Pikes Peak 2013 Interviews with Mitsubishi Race Drivers Greg Tracy and Hiroshi Masuoka

Mitsubishi MiEV Evolution II Masuoko and Tracy
Mitsubishi MiEV Evolution II Masuoka and Tracy
Mitsubishi MiEV Evolution II Masuoko and Tracy
Mitsubishi MiEV Evolution II Masuoka and Tracy

I met with the Mitsubishi team to interview race drivers Greg Tracy, Hiroshi Masuoka, as well as team engineer Mr. Tanaka and Masatoshi Hasegawa, Executive VP to find out what Mitsubishi was aiming for at Pikes Peak 2013… short of the obvious.

Greg Tracy
Greg shared with me that he was open to what may happen and the Mitsubishi Evolution II is powerful.  If speed was not that important for the last 149 years, it is now. Even motorcycle sports have changed, with smaller contact patches and riding on the edge constantly.  With four wheels, a car can go faster in corners, and you find yourself at ten-tenth limit all the time. Also, electronics work faster than you do but don’t stand in your way, and let you become part of the car. In many ways, this is a revolutionary race, competition wise, it’s smooth in the beginning very rough at the top. EV race sound.  What also struck me as the signs of a great international racer driver is the amount of confidence and check on reality winners like Tracy have. You can click here for the rest of the interview.

Asked if he misses racing motorcycles, Greg told me it was more fun at this time to drive a car than a motorcycle.  “With a motorcycle, you are part of the weight distribution, but with a car, there are more nuances and your original motorcycle points of reference are gone.  Regenerative braking changes everything and gives you a lot of feedback.  The trick here at Pikes Peak is that we spend a lot of time adjusting settings but it comes time to race, the track can change.”  So why did Greg Tracy choose electric over gasoline? “The big thing with Pikes Peak is that you 5,000 feet of elevation change.  It’s not as much an issue when you get into the big motorcycles or big engines but it is definitely an issue. As you get to the top you definitely go slower.” He continued to say that with an electric drivetrain, you have that linear power and you get to go on a roller coaster ride all the way to the top of the mountain.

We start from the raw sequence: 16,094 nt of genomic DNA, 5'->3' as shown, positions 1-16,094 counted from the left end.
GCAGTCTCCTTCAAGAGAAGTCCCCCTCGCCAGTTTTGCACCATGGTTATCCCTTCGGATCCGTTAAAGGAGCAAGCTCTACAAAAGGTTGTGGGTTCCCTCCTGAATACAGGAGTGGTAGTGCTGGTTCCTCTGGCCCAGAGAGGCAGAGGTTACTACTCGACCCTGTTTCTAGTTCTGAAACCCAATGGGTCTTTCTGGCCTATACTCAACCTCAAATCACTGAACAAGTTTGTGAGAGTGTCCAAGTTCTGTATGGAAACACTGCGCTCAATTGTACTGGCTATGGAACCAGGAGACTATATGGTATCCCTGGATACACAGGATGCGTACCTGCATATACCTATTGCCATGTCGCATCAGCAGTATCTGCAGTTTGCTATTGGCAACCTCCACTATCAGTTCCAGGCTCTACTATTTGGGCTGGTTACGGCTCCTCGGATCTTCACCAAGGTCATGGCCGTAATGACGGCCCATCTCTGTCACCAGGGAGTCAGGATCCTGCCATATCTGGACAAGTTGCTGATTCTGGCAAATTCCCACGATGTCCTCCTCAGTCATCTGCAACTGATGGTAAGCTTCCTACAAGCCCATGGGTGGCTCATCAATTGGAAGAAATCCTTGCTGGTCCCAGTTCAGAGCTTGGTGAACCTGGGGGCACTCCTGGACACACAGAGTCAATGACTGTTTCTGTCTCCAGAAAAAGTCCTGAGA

As I listened to what Greg told me here, I found it uncanny considering how the sky opened a flood of rain on him at the start.  Nonetheless, Greg finds himself comfortable switching to an electric car. You can click here for the rest of the interview.

Hiroshi Masuoka
Masuoka San, going from Paris Dakar to electric at Pikes Peak is as big as big as going from a marathon to a sprint.  How would you describe the difference between such different races?  Masuoka said it was slower but there is no runoff, so it is much scarier.  Obviously the Paris Dakar runs over thousands of kilometers.  Mistakes can be made up but on such a small distance up to a mountain top, it is much more difficult.  How did you go about the transition from gasoline to an electric drivetrain?  Mitsubishi was the first car company that introduced an electric vehicle (EV) in Japan.  With the data gathered last year to enhance Mitsubishi’s electric prototype race.  Last year, we used a lot of stock components we already have, but this year we are using components we are developing for future electric and plug-in hybrid (PHEV) cars.

Our Super All Wheel Control system is already in use with some of our vehicles (See my upcoming Mitsubishi Lancer Evolution drive from Start to Finish at Pikes Peak)  Mitsubishi’s goal is to have a very easy and driver friendly car.  What about the competition?  The competition is very stiff obviously, not only form electric cars but also gasoline.  Masuoka felt he had a double role in the team, not only as the principle but also to lead the team with Greg Tracy to victory.
You can click here for the rest of the interview.

These two interviews with world race drivers who have won prestigious car races, Paris Dakar for Hiroshi Masuoka and Pikes Peak many times for Greg Tracy are interesting in many ways. Both drivers have won those prestigious races on conventional internal combustion engines and have now switched to an electric four wheel prototype. While talking about the difference and the importance of racing electric vehicles up a mountain, I couldn’t help but think how Mitsubishi was shaping the face of future electric car racing with their MiEV Evolution II.

Gallery Courtesy of Mistubishi

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Nicolas Zart
Born and raised around classic cars, it wasn't until Nicolas drove an AC Proulsion eBox and a Tesla Roadster that the light went on. Eager to spread the news about those amazing full torque electric vehicles, he started writing about this amazing technology and its social impacts in 2007. Today, Nicolas covers renewable energy, test drives cars, does podcasts and films. Nicolas offers an in-depth look at the e-mobility world through interviews and the many contacts he made in those industries. His articles are also published on Teslrati, CleanTechnica, the Beverly Hills Car Club and Medium. "There are more solutions than obstacles." Nicolas Zart